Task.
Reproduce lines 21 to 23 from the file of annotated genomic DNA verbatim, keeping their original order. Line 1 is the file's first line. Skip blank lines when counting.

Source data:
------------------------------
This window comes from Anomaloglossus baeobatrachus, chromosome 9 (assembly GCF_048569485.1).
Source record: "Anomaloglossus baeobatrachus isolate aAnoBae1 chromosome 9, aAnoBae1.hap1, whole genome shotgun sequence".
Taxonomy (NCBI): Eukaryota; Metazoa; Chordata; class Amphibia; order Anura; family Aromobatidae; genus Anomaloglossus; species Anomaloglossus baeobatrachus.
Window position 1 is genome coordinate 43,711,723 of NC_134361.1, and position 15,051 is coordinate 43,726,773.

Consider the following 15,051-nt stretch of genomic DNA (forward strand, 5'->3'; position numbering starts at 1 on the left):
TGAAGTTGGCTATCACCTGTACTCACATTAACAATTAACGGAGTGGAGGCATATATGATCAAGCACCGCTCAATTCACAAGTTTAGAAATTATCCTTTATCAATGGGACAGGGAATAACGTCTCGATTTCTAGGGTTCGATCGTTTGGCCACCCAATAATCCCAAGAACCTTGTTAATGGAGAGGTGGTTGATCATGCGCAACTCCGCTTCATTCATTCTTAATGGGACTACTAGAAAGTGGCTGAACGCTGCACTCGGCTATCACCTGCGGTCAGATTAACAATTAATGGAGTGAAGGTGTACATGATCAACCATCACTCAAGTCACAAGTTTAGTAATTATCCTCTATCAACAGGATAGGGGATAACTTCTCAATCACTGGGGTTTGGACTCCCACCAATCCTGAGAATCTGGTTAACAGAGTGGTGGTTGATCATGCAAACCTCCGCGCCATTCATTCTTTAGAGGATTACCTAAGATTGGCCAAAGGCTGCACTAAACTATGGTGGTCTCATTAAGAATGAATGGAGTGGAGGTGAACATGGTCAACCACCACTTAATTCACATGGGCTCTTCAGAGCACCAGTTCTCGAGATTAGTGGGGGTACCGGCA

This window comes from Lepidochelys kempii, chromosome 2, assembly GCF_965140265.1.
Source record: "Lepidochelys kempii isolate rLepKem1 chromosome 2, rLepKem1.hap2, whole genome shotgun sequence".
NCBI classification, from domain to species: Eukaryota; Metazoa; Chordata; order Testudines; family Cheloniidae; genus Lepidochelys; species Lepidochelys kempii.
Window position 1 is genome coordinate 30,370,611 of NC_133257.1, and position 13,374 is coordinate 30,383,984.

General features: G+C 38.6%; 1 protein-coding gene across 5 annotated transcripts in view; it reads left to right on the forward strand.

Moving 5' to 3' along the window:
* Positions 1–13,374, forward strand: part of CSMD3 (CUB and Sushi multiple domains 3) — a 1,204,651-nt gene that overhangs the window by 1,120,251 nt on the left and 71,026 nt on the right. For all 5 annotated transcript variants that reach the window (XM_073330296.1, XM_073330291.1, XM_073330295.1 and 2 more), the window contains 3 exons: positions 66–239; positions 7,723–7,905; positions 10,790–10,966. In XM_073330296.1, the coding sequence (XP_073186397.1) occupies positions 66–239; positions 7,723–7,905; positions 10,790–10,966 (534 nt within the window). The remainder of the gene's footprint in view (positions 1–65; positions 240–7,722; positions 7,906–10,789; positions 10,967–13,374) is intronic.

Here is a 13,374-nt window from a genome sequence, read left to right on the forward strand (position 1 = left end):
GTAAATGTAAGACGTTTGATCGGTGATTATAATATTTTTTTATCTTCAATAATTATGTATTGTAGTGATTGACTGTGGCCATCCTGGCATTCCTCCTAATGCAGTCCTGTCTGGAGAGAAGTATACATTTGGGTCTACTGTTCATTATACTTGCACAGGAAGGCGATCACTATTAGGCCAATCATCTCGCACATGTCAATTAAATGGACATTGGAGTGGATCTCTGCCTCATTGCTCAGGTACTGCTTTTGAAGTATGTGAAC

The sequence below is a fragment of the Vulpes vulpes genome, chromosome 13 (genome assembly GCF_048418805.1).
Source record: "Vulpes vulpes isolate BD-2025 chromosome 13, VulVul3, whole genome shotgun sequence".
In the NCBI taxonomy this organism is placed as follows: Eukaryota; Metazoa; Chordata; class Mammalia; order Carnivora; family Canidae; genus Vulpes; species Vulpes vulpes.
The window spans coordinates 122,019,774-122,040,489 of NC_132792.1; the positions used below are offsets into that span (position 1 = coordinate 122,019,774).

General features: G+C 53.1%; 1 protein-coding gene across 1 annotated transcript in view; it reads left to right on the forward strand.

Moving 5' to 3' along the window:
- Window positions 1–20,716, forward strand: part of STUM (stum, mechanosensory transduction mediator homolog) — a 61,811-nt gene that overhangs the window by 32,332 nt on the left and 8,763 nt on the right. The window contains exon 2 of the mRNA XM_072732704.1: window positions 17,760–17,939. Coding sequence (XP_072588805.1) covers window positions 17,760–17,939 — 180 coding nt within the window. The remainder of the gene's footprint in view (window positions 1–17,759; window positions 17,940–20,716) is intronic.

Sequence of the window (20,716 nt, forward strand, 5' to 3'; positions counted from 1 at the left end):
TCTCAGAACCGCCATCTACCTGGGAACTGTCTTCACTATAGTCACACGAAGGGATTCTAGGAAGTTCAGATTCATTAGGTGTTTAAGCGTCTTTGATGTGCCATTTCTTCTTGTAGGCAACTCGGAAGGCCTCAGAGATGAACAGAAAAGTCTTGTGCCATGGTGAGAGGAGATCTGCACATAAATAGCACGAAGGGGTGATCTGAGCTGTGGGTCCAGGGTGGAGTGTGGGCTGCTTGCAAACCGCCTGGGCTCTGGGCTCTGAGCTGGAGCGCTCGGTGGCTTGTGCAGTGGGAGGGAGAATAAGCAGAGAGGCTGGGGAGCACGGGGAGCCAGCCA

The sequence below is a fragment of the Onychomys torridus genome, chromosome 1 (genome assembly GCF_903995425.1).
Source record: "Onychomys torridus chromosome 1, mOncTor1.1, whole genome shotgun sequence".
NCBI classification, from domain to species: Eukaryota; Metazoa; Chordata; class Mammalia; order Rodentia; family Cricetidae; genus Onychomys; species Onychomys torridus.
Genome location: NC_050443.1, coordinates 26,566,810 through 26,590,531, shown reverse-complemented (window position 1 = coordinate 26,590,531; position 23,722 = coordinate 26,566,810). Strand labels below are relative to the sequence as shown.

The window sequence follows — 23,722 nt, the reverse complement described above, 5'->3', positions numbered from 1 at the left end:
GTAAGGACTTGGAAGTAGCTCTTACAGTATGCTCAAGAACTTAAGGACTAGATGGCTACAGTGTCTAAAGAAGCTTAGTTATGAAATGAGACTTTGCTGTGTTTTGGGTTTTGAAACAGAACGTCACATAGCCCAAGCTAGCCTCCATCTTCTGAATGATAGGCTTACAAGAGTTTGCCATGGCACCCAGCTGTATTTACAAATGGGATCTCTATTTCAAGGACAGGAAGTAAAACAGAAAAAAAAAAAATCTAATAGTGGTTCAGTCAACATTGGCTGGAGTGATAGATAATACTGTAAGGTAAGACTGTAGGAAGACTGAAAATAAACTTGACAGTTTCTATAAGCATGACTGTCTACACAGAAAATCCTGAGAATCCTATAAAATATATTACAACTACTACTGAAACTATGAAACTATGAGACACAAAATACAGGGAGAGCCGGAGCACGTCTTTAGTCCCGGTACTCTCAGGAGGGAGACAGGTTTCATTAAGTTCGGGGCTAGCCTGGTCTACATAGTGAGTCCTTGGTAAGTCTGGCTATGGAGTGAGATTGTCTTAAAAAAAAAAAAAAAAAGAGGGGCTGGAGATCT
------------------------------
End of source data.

Moving 5' to 3' along the window:
- Window positions 1–20,716, forward strand: part of STUM (stum, mechanosensory transduction mediator homolog) — a 61,811-nt gene that overhangs the window by 32,332 nt on the left and 8,763 nt on the right. The window contains exon 2 of the mRNA XM_072732704.1: window positions 17,760–17,939. Coding sequence (XP_072588805.1) covers window positions 17,760–17,939 — 180 coding nt within the window. The remainder of the gene's footprint in view (window positions 1–17,759; window positions 17,940–20,716) is intronic.

Sequence of the window (20,716 nt, forward strand, 5' to 3'; positions counted from 1 at the left end):